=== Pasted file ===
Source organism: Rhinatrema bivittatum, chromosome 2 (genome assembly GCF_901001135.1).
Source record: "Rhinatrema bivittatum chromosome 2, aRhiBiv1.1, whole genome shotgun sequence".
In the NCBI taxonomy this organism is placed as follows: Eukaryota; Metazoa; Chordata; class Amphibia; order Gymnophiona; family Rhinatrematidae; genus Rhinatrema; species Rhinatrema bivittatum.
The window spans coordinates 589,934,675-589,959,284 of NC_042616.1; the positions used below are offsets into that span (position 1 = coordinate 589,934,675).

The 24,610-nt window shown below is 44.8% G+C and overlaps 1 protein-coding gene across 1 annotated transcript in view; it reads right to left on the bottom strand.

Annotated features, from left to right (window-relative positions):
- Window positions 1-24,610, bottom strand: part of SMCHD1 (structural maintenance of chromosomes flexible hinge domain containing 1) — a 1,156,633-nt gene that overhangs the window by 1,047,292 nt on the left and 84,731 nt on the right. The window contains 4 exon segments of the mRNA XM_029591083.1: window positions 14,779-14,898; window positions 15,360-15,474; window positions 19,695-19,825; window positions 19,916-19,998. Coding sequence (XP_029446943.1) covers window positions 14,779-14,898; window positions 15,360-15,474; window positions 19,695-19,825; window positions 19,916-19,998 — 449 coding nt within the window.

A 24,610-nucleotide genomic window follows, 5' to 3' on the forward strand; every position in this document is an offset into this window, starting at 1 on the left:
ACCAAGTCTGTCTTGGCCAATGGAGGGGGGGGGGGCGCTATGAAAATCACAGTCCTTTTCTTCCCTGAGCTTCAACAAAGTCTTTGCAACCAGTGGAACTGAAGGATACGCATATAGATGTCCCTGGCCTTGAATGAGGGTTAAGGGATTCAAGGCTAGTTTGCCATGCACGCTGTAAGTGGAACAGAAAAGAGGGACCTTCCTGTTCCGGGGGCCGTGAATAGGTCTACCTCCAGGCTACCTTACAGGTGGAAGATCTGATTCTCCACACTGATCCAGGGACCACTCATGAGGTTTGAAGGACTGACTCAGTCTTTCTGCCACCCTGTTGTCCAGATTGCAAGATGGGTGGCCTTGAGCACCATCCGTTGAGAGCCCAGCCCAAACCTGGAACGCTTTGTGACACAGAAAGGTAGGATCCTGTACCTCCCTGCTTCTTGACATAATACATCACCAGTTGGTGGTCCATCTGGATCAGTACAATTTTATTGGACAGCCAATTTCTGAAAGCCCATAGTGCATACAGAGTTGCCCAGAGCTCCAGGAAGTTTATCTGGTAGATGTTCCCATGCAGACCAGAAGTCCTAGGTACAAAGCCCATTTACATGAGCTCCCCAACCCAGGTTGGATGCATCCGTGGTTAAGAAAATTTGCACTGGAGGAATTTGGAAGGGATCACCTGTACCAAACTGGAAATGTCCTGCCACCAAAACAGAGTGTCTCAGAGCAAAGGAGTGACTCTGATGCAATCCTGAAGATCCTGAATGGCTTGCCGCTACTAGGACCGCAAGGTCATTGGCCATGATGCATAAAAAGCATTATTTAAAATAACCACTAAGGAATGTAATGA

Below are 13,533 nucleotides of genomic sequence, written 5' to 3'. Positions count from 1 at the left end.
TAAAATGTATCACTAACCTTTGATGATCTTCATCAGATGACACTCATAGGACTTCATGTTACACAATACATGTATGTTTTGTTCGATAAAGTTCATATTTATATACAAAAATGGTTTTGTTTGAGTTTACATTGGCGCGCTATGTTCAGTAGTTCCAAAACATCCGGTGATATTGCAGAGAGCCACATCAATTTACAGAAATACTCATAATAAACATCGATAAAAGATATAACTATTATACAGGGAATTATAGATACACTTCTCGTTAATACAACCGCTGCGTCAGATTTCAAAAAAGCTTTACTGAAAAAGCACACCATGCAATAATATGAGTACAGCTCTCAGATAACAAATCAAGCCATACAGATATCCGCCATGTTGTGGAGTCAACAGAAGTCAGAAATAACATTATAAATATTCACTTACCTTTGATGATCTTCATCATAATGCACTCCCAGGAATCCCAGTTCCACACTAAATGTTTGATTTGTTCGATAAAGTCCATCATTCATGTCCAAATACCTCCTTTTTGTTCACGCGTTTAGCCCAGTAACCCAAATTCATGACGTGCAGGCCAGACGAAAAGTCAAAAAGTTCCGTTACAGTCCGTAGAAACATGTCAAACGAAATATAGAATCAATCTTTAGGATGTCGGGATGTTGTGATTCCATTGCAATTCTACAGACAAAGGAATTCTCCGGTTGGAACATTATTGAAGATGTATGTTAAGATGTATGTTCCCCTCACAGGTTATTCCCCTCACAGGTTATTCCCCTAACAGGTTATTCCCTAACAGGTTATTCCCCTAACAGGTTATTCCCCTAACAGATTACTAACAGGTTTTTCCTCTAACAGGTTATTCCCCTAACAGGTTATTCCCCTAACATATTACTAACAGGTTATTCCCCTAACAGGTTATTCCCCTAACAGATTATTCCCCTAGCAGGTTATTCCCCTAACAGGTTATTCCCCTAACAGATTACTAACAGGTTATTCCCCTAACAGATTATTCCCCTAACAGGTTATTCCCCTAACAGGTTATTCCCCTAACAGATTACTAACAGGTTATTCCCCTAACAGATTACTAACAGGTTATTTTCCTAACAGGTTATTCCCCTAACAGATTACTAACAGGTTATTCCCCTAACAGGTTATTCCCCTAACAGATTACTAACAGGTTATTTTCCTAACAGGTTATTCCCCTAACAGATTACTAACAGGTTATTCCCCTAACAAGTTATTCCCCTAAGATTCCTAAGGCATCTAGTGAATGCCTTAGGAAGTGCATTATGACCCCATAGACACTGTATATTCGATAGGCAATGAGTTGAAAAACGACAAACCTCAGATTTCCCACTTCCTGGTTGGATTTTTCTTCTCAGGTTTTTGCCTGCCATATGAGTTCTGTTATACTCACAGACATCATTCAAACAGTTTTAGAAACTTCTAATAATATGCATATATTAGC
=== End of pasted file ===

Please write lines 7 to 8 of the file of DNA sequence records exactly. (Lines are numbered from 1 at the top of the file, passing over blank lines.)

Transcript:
- Window positions 1-24,610, bottom strand: part of SMCHD1 (structural maintenance of chromosomes flexible hinge domain containing 1) — a 1,156,633-nt gene that overhangs the window by 1,047,292 nt on the left and 84,731 nt on the right. The window contains 4 exon segments of the mRNA XM_029591083.1: window positions 14,779-14,898; window positions 15,360-15,474; window positions 19,695-19,825; window positions 19,916-19,998. Coding sequence (XP_029446943.1) covers window positions 14,779-14,898; window positions 15,360-15,474; window positions 19,695-19,825; window positions 19,916-19,998 — 449 coding nt within the window.

A 24,610-nucleotide genomic window follows, 5' to 3' on the forward strand; every position in this document is an offset into this window, starting at 1 on the left: